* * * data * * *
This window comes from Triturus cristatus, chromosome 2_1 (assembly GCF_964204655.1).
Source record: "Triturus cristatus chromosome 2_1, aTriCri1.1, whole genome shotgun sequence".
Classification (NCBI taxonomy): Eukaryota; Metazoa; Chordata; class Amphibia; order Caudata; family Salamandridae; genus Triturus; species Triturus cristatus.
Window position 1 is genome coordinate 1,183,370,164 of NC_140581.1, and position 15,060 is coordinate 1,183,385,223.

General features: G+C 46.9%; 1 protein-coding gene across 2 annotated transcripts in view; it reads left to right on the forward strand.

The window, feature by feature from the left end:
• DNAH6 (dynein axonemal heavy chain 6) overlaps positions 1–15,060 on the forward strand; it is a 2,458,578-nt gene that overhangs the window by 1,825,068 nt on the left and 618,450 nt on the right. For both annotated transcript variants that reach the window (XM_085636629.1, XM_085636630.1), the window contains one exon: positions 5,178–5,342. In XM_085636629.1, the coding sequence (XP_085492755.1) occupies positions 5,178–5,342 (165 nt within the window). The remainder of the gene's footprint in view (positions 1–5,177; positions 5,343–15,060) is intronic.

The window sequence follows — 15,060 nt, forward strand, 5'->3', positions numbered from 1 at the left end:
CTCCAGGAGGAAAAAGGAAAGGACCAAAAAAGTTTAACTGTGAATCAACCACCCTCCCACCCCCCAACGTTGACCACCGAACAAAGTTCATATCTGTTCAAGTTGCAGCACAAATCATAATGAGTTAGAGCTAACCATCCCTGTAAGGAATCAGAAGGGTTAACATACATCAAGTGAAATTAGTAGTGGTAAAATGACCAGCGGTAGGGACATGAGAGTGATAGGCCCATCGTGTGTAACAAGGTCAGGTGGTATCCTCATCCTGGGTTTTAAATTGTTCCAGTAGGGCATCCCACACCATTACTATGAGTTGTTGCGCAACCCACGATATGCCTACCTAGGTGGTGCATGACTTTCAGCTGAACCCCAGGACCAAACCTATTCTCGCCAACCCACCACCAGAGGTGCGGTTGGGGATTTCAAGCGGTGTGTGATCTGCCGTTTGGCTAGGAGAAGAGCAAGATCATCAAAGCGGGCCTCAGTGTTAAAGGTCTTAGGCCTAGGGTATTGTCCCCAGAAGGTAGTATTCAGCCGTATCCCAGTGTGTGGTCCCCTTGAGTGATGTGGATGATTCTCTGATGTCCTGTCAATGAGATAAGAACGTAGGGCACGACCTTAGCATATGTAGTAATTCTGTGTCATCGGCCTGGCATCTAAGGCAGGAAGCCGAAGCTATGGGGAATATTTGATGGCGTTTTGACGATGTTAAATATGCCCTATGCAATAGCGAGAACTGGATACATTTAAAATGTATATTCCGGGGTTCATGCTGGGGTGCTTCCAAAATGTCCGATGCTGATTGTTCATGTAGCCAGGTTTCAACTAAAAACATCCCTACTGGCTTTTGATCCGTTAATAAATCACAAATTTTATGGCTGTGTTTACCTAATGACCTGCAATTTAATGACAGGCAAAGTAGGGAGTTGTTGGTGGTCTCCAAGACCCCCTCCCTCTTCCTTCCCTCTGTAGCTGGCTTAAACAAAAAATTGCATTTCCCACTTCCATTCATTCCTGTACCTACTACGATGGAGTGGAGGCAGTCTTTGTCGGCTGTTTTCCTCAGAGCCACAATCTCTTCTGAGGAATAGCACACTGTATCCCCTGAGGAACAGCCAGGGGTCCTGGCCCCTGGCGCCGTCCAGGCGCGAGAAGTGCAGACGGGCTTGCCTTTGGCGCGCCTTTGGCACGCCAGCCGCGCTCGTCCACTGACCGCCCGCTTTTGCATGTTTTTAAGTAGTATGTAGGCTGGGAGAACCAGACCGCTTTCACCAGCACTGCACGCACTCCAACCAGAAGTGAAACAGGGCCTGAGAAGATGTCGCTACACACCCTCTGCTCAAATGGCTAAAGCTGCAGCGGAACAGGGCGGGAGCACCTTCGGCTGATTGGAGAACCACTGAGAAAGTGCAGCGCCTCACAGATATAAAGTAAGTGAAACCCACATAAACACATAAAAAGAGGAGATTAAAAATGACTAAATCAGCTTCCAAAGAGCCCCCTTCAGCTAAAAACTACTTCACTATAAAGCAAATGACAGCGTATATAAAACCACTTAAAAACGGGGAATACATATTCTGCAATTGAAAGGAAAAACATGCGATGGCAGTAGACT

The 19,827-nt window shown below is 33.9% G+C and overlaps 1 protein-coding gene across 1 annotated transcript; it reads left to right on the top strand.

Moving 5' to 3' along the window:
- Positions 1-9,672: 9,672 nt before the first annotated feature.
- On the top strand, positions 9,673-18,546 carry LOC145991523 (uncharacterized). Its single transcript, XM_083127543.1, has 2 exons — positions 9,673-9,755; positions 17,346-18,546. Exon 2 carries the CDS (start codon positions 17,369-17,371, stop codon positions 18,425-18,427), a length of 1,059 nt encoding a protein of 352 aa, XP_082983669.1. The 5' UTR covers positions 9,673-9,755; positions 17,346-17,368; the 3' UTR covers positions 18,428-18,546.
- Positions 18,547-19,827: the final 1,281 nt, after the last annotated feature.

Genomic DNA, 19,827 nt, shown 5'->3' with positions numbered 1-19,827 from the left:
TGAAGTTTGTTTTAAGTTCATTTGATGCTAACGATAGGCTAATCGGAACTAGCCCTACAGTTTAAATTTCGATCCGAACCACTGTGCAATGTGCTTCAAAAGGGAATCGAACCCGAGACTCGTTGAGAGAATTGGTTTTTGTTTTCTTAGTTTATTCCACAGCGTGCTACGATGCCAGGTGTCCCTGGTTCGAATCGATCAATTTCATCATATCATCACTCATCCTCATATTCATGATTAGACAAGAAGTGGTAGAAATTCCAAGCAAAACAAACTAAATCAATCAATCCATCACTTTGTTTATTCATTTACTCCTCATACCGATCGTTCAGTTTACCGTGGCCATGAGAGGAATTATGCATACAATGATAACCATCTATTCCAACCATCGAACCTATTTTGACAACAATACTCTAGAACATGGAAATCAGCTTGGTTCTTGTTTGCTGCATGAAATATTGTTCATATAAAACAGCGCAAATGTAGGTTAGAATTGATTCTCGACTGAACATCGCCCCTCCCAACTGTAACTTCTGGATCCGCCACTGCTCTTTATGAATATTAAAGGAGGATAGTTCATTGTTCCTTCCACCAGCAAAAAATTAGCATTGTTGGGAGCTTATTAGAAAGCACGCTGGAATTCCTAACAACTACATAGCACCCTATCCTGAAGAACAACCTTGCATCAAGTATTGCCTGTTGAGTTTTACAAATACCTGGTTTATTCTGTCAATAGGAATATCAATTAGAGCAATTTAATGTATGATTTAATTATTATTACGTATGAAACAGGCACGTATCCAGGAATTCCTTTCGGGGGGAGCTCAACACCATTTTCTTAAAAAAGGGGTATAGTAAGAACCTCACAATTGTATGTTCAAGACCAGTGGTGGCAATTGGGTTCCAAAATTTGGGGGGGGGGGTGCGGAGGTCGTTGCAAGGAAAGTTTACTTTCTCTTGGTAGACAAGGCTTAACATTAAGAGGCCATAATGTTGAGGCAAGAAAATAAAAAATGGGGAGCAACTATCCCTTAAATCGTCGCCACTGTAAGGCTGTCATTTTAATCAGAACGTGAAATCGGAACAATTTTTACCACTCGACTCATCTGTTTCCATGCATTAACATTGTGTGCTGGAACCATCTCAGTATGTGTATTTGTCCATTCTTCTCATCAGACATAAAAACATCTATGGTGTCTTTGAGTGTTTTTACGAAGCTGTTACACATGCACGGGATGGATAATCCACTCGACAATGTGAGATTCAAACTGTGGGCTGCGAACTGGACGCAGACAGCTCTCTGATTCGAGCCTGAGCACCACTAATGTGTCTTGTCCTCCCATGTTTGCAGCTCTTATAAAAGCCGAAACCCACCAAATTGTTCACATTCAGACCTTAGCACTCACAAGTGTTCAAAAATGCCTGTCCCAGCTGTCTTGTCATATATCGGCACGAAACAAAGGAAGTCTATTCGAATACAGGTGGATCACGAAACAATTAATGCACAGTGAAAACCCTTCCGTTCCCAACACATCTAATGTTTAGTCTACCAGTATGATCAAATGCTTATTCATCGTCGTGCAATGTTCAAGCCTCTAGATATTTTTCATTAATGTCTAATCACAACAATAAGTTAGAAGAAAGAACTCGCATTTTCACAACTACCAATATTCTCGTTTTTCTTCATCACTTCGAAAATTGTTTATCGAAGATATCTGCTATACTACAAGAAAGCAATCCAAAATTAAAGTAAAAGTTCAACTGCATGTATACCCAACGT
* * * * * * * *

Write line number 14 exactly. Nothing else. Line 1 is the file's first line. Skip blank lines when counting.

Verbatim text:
- Positions 18,547-19,827: the final 1,281 nt, after the last annotated feature.